“Its the No. 1 concern I hear from contractors.”
With about 5 million building trades jobs unfilled nationwide, one of the stars of the This Old House home improvement TV show on Thursday offered a simple solution.
"Find the brightest kids and get to them before the guidance counselors do," said Richard Trethewey in Chattanooga.
Trethewey, a veteran of the longtime show that airs on PBS, said at a meeting with a group of contractors for HomeServe USA that the counselors' success rates are based on college placement.
"If someone said 'What's the best thing for the kids?' there might be another decision," he said.
Trethewey said another solution to fill the jobs is to not overlook people transitioning out of military service.
"Go to the VA and ask who's back looking for a new career," he told the nearly 50 contractors at the conference put on by HomeServe, which provides homeowners with monthly plans to cover major household repairs.
Eric Thorkilsen, chief executive officer for This Old House Ventures, said that for every five professional contractors who retire, roughly only two new ones are coming into the field.
"The bucket isn't being filled anywhere near where it's emptying," he said.
Schools typically have stopped offering shop classes and there isn't such training anymore, Thorkilsen said.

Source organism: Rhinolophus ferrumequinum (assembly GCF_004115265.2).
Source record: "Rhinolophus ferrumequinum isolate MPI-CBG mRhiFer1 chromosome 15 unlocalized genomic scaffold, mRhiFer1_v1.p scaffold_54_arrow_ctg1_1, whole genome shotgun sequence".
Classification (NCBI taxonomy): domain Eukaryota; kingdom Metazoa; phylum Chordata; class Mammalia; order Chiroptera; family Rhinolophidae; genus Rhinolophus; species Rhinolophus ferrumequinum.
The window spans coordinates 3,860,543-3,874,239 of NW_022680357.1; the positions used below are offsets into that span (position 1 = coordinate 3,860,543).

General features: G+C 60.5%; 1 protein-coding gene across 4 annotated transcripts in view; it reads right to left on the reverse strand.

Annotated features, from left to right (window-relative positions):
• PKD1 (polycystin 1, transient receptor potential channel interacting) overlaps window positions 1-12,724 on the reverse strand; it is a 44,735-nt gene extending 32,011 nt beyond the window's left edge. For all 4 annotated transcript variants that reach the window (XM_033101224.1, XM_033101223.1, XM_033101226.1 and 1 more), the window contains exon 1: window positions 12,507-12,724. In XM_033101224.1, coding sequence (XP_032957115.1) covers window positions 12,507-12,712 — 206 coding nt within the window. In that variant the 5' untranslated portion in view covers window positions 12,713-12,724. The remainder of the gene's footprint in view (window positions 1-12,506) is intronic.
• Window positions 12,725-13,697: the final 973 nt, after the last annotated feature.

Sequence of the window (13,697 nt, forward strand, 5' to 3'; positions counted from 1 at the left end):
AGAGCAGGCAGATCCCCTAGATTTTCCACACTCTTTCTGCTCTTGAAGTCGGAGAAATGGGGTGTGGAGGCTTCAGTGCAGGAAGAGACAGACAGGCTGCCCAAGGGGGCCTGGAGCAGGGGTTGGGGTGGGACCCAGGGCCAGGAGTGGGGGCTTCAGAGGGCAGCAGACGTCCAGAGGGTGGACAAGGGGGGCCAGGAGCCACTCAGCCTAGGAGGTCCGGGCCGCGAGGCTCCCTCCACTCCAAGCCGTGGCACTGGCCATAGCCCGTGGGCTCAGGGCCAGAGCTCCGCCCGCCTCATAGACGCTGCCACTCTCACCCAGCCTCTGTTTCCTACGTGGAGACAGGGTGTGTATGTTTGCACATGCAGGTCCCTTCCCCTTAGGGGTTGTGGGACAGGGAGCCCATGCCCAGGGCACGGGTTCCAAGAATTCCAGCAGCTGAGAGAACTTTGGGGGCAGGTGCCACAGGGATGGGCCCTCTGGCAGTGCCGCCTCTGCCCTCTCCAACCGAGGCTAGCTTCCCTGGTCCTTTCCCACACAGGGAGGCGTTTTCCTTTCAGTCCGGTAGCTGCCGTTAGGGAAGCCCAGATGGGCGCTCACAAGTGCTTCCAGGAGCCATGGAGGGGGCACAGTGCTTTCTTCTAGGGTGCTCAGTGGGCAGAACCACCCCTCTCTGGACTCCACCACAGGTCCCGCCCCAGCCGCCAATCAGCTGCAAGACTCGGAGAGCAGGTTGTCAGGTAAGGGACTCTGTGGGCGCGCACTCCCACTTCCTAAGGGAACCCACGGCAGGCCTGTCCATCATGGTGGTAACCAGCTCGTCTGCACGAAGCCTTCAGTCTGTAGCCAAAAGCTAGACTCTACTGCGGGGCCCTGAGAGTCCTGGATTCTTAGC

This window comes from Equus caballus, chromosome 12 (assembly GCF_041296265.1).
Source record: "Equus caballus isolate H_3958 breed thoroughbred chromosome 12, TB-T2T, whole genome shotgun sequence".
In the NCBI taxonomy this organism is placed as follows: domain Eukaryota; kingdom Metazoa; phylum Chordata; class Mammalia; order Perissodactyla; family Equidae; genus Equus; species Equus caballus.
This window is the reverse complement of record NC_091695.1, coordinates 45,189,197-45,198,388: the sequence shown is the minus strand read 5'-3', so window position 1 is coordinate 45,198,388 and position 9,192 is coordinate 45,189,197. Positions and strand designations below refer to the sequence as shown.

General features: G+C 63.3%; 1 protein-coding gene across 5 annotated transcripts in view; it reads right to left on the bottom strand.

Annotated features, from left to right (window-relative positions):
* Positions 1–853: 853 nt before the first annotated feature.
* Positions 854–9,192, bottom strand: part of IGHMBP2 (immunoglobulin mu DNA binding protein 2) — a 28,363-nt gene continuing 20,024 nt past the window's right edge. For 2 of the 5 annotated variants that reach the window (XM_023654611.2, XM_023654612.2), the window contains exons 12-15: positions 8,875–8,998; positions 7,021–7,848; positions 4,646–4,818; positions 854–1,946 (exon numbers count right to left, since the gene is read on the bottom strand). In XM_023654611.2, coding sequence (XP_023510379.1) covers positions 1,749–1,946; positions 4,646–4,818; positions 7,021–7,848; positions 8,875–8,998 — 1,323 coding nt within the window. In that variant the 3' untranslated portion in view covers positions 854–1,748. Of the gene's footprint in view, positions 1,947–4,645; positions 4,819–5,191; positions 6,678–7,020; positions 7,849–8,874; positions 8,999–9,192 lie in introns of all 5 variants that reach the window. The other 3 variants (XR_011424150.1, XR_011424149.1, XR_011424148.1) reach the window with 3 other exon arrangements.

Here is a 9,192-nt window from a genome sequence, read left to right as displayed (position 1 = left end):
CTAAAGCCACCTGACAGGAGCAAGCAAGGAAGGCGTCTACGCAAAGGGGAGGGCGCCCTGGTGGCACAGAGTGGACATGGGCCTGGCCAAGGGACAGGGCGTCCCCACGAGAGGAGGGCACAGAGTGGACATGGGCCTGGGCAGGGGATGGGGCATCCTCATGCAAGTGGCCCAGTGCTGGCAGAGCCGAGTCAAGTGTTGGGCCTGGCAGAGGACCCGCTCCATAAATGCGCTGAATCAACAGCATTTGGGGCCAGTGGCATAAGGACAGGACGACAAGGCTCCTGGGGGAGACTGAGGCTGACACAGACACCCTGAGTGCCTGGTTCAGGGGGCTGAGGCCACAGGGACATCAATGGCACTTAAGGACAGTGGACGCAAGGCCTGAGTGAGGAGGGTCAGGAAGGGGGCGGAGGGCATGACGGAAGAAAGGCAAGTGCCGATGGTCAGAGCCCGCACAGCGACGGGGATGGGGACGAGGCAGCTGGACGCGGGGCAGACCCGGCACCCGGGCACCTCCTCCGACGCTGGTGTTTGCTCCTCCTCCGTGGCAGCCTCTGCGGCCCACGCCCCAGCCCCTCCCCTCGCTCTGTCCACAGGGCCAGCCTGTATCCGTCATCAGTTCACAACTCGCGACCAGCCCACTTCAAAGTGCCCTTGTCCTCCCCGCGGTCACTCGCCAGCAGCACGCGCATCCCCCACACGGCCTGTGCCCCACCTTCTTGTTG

"It may not be for everybody, but for those who enjoy working with their hands and get satisfaction from it, there are jobs out there immediately available," he said. "They're well paid and the satisfaction of the work is off the charts."
John Kitzie, HomeServe USA's chief executive officer, said company officials meet annually with its top contractors to stay connected to them.
"They're such an important part of what we do," he said about Connecticut-based HomeServe which has about 350 people working in Chattanooga at a new $5.5 million center it built off Lee Highway.
Kitzie said the contractors' worker shortage is real.
"It's the No. 1 concern I hear from contractors," he said.
As HomeServe continues to grow, its contractors need more qualified technicians, the CEO said.
"We try to bring people into the trades and help contractors get the best talent so they can grow with us," said Kitzie, adding that HomeServe is working to fill up the new Chattanooga building that has a capacity of 450 employees.
He said the company is rolling out a new veterans initiative. HomeServe is partnering with veterans organizations to help bring former servicemen and women into the skilled trades field and hook them up with its contractors, Kitzie said.
Elsi Matamoras, owner of ACE Mechanical in New Jersey and a HomeServe contractor for four years, said it's hard to find young people who want to enter the field.
"They feel like it's a dirty business and hard work," she said. "They want to be in the computer business and in an office. They're not motivated."
Matamoras said they don't know they can own a business and make enough money to be independent.
JoAnn Pena, the company's office manager, said more education of the opportunities is needed.
"It's a lack of knowledge and they're not guided correctly," she said, noting they can graduate from trade school with no debt and make more than $50,000 annually.
Thorkilsen said This Old House is supporting the mikeroweWORKS Foundation's Work Ethic Scholarship Program, which helps students training for the building trades.
Contact Mike Pare at firstname.lastname@example.org or 423-757-6318. Follow him on Twitter @MikePareTFP.